For most hijabis, then (and I am guessing here from what I know), wearing the scarf is a religious signal, meant to show that you’re abiding by old Islamic dictates of female modesty and newer dictates on how the modesty is instantiated. But all of those dictates, new and old, were and are enforced by men; they’re part of the corrosive patriarchy that pervades Islam. If the hijab makes you feel “closer to God,” then it often does so by making you feel that you’re adhering more closely to an entire code of conduct designed to oppress and marginalize women.

So Sarah is right. Those hijabi fashionistas are simple hypocrites: they’re trying to obey the letter of Islam but violating the spirit. They’d immediately be whacked by the morality police if they appeared on the streets of Kabul in that garb! More important, they can’t have it both ways: hide your beauty under a headscarf in the name of modesty, but flaunt it below the neckline. Well, of course you can do that, as these women have, but let them flaunt their brand of modesty in Kabul or Saudi Arabia!

But what’s even worse is the New York crowd applauding this, not because the fashions are particularly spectacular, but because they’re topped with a hijab.

Yes, Sarah’s right: the crowd is applauding not the women or the designer, but themselves—their liberality, their open-mindedness, their show of support for what they see as an oppressed minority: Muslims. After all, Muslims are people of color. What the enthusiastic crowd doesn’t realize, though, is that it’s simultaneously applauding the oppression of women, symbolized by the very garment that elicited all this approbation.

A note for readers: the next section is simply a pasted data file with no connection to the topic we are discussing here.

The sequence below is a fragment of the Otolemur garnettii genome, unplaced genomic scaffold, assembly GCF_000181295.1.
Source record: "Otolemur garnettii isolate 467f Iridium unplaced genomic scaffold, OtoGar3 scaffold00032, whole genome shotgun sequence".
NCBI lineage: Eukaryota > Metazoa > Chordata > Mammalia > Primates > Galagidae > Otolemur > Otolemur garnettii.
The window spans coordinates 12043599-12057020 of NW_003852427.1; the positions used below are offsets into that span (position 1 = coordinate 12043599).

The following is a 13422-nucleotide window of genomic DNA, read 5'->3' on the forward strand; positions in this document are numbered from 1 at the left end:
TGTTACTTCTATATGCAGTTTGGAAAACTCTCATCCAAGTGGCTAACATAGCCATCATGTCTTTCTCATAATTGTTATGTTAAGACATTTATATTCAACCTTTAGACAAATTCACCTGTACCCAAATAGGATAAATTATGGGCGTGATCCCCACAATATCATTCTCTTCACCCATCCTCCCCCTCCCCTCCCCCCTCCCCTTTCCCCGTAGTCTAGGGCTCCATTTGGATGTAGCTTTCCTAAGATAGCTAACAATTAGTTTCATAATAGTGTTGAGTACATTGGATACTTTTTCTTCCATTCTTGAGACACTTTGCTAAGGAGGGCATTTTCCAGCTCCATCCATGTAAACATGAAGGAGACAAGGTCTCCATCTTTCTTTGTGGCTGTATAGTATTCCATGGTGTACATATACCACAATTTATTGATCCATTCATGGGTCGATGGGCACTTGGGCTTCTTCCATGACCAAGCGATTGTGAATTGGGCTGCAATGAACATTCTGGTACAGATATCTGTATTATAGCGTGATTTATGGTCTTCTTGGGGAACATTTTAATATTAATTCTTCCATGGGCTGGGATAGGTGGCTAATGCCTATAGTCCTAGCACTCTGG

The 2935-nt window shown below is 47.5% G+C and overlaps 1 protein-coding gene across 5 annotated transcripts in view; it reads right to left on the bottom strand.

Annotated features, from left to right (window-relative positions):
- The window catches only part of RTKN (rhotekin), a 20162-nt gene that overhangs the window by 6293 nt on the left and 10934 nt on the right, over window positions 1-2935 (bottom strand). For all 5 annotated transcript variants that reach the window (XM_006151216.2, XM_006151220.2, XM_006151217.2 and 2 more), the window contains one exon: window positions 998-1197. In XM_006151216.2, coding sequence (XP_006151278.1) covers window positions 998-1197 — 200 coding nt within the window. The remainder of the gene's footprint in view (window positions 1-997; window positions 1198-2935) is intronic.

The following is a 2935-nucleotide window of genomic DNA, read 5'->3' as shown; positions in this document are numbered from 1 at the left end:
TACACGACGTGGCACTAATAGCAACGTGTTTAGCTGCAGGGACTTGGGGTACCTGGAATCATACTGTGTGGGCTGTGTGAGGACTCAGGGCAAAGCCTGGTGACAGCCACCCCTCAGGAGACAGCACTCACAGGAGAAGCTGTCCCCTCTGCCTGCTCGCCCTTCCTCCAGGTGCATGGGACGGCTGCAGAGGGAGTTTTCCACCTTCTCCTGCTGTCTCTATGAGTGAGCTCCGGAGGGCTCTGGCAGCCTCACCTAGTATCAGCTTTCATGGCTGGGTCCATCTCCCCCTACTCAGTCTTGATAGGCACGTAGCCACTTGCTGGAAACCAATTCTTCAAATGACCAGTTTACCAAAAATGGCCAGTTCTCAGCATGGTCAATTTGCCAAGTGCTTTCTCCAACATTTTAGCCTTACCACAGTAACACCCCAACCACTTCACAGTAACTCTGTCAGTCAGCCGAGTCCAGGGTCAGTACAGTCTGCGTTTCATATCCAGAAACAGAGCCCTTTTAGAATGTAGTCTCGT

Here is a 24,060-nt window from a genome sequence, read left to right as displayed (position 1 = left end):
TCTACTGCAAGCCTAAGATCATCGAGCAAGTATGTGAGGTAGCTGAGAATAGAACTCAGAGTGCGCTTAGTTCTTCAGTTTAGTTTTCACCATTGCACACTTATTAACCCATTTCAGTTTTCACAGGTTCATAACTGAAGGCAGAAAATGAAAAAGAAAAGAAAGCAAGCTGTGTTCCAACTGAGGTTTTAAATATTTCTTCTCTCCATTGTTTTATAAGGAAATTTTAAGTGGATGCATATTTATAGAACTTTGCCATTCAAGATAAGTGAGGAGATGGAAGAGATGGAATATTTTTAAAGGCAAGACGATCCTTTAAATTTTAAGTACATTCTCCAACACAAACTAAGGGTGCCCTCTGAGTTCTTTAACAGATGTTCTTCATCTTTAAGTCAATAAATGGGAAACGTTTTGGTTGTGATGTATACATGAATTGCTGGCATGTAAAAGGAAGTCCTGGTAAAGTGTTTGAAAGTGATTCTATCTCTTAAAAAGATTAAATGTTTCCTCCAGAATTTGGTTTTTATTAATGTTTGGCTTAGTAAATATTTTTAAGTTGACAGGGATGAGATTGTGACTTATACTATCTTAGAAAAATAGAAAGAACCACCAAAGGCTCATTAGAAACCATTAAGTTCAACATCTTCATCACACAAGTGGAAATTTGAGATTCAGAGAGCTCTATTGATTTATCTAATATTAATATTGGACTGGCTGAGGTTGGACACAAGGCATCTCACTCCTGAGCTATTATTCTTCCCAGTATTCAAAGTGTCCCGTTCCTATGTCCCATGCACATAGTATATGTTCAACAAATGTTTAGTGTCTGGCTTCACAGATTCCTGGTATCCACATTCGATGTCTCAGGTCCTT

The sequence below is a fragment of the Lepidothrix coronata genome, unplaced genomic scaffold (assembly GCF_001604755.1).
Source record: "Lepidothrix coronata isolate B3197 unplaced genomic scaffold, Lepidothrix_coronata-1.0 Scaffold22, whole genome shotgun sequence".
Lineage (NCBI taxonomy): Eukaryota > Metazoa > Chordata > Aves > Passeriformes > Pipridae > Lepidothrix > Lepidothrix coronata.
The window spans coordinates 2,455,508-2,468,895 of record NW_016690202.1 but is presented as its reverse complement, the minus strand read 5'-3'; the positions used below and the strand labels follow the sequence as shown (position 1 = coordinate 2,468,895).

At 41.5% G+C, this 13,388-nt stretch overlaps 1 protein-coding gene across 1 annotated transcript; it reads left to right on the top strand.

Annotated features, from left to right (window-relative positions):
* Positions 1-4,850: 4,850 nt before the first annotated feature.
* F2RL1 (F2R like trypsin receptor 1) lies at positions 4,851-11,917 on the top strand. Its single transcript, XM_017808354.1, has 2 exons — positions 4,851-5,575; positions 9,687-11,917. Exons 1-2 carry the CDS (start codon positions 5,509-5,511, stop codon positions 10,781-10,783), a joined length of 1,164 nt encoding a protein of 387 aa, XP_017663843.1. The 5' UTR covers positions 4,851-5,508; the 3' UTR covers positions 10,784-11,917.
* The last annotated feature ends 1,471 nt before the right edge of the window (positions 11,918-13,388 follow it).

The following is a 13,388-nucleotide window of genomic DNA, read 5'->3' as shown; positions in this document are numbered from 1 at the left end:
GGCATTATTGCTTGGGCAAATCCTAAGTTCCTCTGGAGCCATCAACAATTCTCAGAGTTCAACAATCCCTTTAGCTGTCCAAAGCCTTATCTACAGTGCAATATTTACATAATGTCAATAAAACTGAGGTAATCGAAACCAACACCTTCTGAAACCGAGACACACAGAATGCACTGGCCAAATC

h/t: Eiynah


  1. eric
    Posted September 27, 2016 at 1:54 pm | Permalink

    Based on your description, it sounds like the applause was a bit overdone but not at all surprising in context. If I designed shoes, it should not surprise anyone if I got applause from shoe-show-goers for a line of avant-garde shoes. If I designed snorkels, it should not surprise anyone if I got applause from snorkel-aficionados for a line of avant-garde snorkels. And likewise, since Ms. Hasibuan designs entire lines of clothes for hijab wearers, it should not surprise anyone when hijab-aficionados attending her shows give her designs applause. Considering the context, its reasonable behavior. You don’t have to think someone’s hobby is sane or useful to accept that their hobby-decisions might be considered noteworthy by others with the same hobby.

    • eric
      Posted September 27, 2016 at 2:00 pm | Permalink

      I should add that my point isn’t intended to give any credibility to the whole edifice. If a bunch of sexists gave an award for best sexist poem, it would still be sexist, and I would still oppose sexism. My point was only that the people attending an applauding probably weren’t thinking about ‘oppression’ at all; they were thinking ‘what an interesting cloth pattern she produced by stitching that silk to the back instead of the front’ or whatever. Although I guess this sort of thinking could count as a minor type of Arendt’s ‘banality of evil.’

      • jeffery
        Posted September 27, 2016 at 5:53 pm | Permalink

        From what I’ve seen of the “Fashion world”, these designers could have their models do the catwalk smeared with mud and dressed in trash bags and the applause would be wild….